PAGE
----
I’m old enough to remember the analog days, when recall sheets were necessary for reopening a mix. They were a total pain in the derrière to use, and the recalled mixes never seemed to be quite the same as the originals.
So for many years, I have been a huge fan and advocate of in-the-box mixing. To me, the convenience of being able to recall mixes with a click of the mouse is immensely appealing. Not only are recalls fast, but I love being able to work on one mix in the morning and another in the afternoon and not worry about having to reset knobs on hardware gear for each one.
Another factor in my decision was the price of hardware processors. With decent outboard compressors and EQs generally going for $2,000 and up, they were simply not affordable for me. And with the quality of plug-ins continually improving, I couldn’t justify the cost of going the hardware route, even if I wanted to.
But over the past couple of years, I’ve had a change of heart. While I still do a lot of mixing in the box, I am now much more open to adding hardware into the equation. The impetus for my change was the emergence of 500 Series processors. You could call them my “gateway drug” back into analog hardware.
It started after I reviewed a Cranborne Audio 500R8, an audio interface and 8-space 500 Series rack that’s also a summing mixer and monitor controller. I liked it so much I purchased it. I also bought two of the company’s Camden preamps and subsequently picked up preamps from a couple of other manufacturers, too. I’ve enjoyed and benefited from the sonic variety.
Granted, I mainly used the preamps for tracking, and my mixes were still mainly in the box, but the ice had been broken. I now owned some preamps with character rather than the more generic types typically found in interfaces.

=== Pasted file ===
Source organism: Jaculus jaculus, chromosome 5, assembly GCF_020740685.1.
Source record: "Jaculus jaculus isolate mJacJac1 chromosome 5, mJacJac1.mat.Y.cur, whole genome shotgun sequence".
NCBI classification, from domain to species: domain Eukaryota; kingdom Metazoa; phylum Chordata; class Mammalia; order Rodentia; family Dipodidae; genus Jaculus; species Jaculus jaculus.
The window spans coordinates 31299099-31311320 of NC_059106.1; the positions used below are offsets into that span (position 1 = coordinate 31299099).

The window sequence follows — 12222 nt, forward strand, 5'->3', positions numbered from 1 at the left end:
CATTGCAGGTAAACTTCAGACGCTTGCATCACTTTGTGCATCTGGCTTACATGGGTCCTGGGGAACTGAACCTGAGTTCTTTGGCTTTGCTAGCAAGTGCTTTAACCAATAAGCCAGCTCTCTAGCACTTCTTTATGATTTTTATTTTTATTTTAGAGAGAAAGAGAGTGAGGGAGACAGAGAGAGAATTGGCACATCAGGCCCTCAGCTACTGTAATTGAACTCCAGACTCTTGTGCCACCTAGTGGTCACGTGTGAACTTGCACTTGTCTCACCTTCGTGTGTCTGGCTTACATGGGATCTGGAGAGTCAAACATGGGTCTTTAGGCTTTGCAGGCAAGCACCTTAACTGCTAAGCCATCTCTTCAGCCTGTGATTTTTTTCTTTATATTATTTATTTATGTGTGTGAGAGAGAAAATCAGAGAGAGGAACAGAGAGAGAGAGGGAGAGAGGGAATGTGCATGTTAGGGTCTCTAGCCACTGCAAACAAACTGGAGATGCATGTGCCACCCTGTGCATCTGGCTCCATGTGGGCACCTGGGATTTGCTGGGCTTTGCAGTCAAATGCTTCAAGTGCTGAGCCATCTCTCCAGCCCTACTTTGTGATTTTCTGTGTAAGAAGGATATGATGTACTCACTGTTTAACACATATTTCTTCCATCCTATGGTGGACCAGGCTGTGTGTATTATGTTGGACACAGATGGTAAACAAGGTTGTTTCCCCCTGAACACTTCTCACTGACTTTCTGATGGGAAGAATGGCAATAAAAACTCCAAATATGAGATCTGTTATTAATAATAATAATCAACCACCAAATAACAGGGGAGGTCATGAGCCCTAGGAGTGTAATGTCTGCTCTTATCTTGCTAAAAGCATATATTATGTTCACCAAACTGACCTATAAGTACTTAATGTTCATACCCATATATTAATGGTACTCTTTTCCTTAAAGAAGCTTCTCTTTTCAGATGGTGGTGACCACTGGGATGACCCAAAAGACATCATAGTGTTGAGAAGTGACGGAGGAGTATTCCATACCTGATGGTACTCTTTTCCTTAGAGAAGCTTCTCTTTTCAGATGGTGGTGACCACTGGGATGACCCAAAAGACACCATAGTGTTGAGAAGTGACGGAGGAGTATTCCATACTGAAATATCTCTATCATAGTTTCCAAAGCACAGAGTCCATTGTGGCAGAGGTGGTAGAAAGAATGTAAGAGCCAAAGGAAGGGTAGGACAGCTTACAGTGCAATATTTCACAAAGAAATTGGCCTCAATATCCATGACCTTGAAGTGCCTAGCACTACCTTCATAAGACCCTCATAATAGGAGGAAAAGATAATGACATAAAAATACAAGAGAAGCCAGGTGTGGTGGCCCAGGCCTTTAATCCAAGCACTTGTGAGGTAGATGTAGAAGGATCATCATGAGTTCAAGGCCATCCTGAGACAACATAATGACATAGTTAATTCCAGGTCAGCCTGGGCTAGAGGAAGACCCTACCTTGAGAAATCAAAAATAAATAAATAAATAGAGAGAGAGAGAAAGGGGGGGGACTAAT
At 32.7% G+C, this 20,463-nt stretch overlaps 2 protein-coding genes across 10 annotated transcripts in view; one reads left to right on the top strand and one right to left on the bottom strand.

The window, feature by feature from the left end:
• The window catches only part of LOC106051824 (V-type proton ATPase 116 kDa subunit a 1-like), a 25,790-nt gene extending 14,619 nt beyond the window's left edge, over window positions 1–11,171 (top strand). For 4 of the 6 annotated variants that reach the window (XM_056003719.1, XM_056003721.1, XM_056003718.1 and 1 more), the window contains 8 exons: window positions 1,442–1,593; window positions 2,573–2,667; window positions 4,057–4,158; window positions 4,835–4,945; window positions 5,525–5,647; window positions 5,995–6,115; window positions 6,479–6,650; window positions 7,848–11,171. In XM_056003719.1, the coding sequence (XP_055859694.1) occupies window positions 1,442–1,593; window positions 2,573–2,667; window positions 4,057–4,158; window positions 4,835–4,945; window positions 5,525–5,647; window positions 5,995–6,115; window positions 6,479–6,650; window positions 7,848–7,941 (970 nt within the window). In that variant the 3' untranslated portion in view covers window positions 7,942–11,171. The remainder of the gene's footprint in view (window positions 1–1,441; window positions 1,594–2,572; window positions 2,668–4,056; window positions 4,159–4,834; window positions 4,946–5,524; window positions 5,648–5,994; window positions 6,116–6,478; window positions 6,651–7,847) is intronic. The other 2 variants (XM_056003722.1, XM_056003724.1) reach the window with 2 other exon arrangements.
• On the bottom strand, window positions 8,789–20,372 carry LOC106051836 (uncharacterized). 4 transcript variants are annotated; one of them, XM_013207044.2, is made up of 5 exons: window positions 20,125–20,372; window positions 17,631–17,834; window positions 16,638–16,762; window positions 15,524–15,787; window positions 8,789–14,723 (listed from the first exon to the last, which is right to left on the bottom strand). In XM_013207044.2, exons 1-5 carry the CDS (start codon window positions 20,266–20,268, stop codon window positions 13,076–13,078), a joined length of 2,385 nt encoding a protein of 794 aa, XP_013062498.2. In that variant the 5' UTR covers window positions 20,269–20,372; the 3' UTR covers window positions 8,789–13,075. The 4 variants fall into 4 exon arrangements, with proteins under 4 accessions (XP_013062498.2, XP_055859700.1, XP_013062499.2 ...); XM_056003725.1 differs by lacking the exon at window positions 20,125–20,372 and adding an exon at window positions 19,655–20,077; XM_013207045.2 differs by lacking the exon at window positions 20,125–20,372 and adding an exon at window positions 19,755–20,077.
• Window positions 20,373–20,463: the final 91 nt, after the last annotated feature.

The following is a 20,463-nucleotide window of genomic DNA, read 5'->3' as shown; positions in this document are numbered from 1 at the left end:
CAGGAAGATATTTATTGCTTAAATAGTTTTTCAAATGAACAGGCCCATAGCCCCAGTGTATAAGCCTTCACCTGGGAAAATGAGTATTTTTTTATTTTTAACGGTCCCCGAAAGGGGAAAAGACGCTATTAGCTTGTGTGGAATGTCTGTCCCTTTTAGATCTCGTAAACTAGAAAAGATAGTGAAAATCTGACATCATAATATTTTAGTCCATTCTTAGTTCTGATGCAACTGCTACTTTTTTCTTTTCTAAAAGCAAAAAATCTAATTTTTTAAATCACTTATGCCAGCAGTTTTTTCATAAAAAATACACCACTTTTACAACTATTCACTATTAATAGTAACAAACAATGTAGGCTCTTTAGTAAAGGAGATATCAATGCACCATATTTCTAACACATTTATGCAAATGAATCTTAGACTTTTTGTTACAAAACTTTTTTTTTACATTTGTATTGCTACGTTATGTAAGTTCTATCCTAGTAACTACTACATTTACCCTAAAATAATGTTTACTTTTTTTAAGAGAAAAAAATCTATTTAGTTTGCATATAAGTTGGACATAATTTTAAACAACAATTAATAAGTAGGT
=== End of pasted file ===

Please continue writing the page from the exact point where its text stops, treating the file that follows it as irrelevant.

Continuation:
My newfound desire for outboard gear led me beyond the 500 Series realm, and I purchased a rackmount stereo compressor when a good deal came my way. Without question, there’s something intangible about 500 Series units that I find especially alluring. Partly it’s the price: You don’t have to spend thousands on each processor.
But a big part of it is how that format makes it possible to populate a chassis with the gear of your choice. You can go all-in with one manufacturer or opt for a diverse selection of brands and sonic flavors. There’s almost a collectible aspect to it. Of course, it’s true that you could populate a conventional studio rack with various processors, too, but it would likely be a lot more expensive.
Some manufacturers I’ve talked to have told me that 500 Series gear doesn’t sell nearly as well as rackmount products. I was surprised to learn that. I certainly hope their experience is uncommon rather than indicative.
The technology is certainly viable. Sure, there was a time early in the life of 500 Series equipment when there were technical issues due to the sharing of the chassis’ power between processors on down the line. But contemporary designs provide enough power to make that a non-issue.
I haven’t had any power problems, and now I find myself lusting after various 500 Series processors that I see. I still mix plenty in the box, but no longer exclusively. I decide on a project-by-project basis.
I may have lost some convenience when it comes to recalls, but I’m loving the sound and the vibe of my analog gear.